🙇 Help in Unbelief
“These are the times that try men’s souls.” These famous words open The American Crisis a series of 13 pamphlets by Thomas Paine during the 18th century. Written to inspire morale and courage during the revolution against the British Empire, he went on to state: “the harder the conflict, the more glorious the triumph.” Undoubtedly, times of crisis do “try our souls.” Undoubtedly, the “harder the conflict,” the more glorious, and numerous, the failures as well.
Times of crisis expose us. They help us to see more honestly what we love and who we love. They rip away our safety mechanisms. Crisis has a tendency to excavate down to the foundation upon which we have built our lives. Crisis can show us what we believe.
Times of crisis expose us.
What is it that you believe? In whom, do you believe? In a time of crisis, are you sure?
There is a distinctive passage in the history of Jesus’s life where He encounters a group of people who don’t believe He is their Rescuer. He was on mission to display His Divine calling, and in visiting his own village (with a hometown advantage, as it were) they don’t believe. His response is fascinating. “… he marveled because of their unbelief.” (Mark 6:6) Jesus wasn’t thrown off in His mission when those who were most familiar with him didn’t believe who He was. In context, He moves on. But He did gawk at their lack of faith.
I’m tempted to gawk alongside Jesus. They must have been so dumb! How uneducated! How ignorant! How… much they are just like me. Their unbelief is a trait I have borrowed at times. Okay, more like taken indefinitely with the full intention of returning but then “Oh, hey! I didn’t realize I still had this! What is this still doing around here influencing everything my life is built around including my greatest hopes and fears and dreams and…” I think you get the picture.
There is great humility to be owned in the face of one’s own fragility in faith. It can be willful, cultural, and accidental, but misplacing our belief is something that happens all the time. Think about it: at a moment in history when Jesus, God in flesh, was here with humanity on a mission to proclaim his kingdom, people struggled to believe. If there was ever a time when it would have been easy, that was it! Right!?
But there is great hope in our moments of weakness. We can continue tracing the mission of Jesus through the book of Mark to chapter nine when He encounters another person who lacked belief in a moment of crisis. The father of an afflicted child begged Jesus for healing saying, “But if you can do anything, have compassion on us and help us.” And Jesus said to him, “‘If you can’! All things are possible for one who believes.” Immediately the father of the child cried out and said, “I believe; help my unbelief!”“(Mark 9:22–24)
Help my unbelief.
Jesus looks at a father who is desperately depending on Him for help and says none of this “IF YOU CAN” business. You misunderstand who I am if that is the way you are phrasing your plea. You misapply the faith that you have if this is the way you are inclining your heart. I can do all things! I can do all things that are consistent with God the Father’s divine will and mission! I can do all things, working through and by the limitless Spirit of God.
The man, suddenly aware, leaves a wonderful example for us to follow during our seasons of crisis. He shifts his language and understanding: the variable to his faith is not God’s worth, power, or goodness, the variable is his own belief. So he asks for help. I believe! Help me have faith to believe! Give me faith to believe more consistently! Help me have faith to believe when I am afraid! Give me belief that is pure, without compromises or loopholes! Help my unbelief.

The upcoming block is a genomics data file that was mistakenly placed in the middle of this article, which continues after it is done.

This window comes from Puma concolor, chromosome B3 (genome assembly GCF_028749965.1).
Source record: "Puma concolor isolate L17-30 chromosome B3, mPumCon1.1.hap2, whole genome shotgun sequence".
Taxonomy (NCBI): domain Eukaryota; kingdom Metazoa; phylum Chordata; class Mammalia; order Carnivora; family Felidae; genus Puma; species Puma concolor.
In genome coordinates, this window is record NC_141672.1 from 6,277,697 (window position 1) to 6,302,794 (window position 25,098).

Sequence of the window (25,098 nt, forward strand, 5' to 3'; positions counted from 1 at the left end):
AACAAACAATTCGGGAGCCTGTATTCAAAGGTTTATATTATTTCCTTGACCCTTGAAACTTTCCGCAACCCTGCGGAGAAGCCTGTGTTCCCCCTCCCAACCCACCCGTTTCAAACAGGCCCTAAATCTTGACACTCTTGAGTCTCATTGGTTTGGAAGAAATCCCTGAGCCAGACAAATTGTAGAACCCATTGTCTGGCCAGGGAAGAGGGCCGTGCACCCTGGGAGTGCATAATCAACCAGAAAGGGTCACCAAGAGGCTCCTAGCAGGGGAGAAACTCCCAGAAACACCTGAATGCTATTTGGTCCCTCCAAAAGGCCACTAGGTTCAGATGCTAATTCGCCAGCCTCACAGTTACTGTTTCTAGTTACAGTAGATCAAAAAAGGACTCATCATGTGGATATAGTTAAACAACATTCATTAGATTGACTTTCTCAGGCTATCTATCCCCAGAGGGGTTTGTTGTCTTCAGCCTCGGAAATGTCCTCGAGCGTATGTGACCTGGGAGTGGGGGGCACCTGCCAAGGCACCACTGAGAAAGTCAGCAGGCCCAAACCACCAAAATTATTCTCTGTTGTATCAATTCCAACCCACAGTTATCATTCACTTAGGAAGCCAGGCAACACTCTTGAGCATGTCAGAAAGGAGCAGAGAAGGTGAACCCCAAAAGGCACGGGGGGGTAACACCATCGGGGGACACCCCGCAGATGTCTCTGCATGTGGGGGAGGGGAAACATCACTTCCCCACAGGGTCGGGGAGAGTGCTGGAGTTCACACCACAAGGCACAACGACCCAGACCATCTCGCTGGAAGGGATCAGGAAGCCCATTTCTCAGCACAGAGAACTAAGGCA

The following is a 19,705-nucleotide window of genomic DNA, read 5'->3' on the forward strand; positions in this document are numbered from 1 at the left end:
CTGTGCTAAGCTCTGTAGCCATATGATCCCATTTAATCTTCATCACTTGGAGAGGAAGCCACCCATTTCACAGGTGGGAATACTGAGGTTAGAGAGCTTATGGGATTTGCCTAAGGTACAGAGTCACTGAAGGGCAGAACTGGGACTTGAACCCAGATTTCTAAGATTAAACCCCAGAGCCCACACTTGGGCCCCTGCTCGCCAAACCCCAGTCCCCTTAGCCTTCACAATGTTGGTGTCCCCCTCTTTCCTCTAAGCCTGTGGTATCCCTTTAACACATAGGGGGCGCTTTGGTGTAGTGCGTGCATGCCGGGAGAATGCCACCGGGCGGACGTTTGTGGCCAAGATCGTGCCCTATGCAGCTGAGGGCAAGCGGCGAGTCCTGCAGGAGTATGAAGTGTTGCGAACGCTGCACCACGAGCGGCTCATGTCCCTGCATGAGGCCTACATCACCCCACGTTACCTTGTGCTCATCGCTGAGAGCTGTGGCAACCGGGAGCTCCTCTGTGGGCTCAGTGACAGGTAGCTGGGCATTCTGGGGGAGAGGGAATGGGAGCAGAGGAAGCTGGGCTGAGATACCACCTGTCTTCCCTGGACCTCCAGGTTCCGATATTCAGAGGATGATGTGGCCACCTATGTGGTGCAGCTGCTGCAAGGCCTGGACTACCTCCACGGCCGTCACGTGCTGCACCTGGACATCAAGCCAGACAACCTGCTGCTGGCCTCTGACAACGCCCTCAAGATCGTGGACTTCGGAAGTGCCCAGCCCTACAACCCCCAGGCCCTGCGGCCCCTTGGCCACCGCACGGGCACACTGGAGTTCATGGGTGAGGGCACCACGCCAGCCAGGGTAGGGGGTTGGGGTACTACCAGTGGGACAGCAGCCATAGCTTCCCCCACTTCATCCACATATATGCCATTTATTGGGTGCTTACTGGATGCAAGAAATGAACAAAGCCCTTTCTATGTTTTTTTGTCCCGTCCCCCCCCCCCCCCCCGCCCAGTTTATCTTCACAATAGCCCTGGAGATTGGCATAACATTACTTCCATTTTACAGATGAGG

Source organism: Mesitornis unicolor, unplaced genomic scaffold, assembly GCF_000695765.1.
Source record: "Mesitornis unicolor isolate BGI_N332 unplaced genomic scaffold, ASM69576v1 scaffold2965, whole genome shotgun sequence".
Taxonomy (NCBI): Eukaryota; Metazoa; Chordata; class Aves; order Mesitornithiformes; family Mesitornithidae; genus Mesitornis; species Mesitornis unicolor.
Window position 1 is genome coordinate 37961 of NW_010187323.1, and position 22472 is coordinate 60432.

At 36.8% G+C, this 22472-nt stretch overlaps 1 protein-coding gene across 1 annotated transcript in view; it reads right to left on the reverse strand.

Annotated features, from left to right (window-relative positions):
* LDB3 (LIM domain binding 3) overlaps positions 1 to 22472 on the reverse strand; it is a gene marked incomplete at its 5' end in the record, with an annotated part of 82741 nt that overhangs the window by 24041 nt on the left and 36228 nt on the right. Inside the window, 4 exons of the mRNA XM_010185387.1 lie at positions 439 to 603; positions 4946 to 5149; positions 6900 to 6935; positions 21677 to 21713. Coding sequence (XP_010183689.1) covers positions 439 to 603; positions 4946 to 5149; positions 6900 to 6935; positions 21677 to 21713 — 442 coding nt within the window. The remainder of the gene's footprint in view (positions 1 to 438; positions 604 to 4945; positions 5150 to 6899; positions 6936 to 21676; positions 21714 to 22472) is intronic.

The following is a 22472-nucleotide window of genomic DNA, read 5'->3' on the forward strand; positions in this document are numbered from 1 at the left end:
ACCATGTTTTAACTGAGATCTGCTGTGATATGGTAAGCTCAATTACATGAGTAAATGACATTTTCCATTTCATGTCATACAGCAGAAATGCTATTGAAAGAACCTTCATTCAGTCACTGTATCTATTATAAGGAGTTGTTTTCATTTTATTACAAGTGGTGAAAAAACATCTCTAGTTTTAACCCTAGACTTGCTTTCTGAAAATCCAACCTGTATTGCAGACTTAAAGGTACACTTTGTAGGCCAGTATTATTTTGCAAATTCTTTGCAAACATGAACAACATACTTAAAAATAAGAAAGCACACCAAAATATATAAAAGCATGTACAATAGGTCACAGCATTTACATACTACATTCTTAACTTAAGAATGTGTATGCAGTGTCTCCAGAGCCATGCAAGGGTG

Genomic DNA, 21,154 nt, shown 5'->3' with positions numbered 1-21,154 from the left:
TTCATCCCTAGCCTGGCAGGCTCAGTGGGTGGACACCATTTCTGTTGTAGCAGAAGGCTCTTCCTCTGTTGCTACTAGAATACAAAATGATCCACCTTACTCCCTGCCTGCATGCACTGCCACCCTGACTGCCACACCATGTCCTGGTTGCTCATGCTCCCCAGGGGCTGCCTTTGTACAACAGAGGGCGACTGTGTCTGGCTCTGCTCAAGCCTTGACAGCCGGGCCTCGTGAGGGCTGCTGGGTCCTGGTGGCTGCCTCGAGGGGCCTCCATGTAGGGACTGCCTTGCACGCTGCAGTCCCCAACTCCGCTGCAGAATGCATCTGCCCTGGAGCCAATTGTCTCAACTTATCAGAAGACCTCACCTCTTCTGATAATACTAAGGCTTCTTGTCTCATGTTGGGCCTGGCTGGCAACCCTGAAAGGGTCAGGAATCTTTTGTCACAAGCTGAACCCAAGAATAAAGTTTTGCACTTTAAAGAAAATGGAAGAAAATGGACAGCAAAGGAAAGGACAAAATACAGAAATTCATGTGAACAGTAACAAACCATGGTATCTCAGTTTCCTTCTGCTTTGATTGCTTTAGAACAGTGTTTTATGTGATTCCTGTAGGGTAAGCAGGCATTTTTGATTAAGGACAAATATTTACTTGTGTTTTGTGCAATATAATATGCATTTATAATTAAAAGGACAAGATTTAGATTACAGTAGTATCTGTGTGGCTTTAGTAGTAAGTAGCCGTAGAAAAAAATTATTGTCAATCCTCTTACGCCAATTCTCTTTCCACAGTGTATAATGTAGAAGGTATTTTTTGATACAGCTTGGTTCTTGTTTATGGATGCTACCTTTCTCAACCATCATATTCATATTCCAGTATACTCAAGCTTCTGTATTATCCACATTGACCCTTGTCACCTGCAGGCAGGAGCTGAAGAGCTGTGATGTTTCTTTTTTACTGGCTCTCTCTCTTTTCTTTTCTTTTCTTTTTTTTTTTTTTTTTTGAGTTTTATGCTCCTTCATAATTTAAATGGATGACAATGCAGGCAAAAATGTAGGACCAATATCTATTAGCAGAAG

This is where the story of God gets wild. God does help our unbelief. Because left to our own devices, we’d never get faith right. We’d never awaken a powerful belief that sustains during the challenges that try our souls.
But God does. God gives life where there was none. God opens eyes where there was darkness. God offers powerful help for belief when there is nothing but weakness. He does this in numerous ways, chiefly by offering a perfect Rescuer in our place, and the powerful Spirit to point our wondering hearts back to that rescue.
A powerful belief is not centered on a powerful believer, but rather the One believed. In both the story of a worried father in Mark chapter nine and the story of our lives in chapter two thousand twenty, Jesus is the object of our faith, and the source of our faith. Jesus is both our message and the assurance of our message’s success.
When boredom or stress, familiarity or confusion, and comfort or fear begin to produce a faith that falters, we can run to the author and finisher of our faith. There is hope for both our own belief and also the rescue of those around us because of Jesus.
I am drawn to echo the words of the second stanza of Anne Steele’s poem “God the only Refuge of the Troubled Mind”
But oh! When gloomy doubts prevail,
I fear to call Thee mine
The springs of comfort seem to fail,
And all my hopes decline
Yet gracious God, where shall I flee?
Thou art my only trust
And still my soul would cleave to Thee
Though prostrate in the dust
Though all my hopes decline and doubts multiply, God is our only and powerful object and source of trust. So, we exhale, rest, pour out our gratefulness, and launch into the mission that Jesus modeled and delegated- making disciples of this blessed hope so that all may believe.
These may in fact be the times that try men’s souls. However, God sustains and shepherds his children towards belief!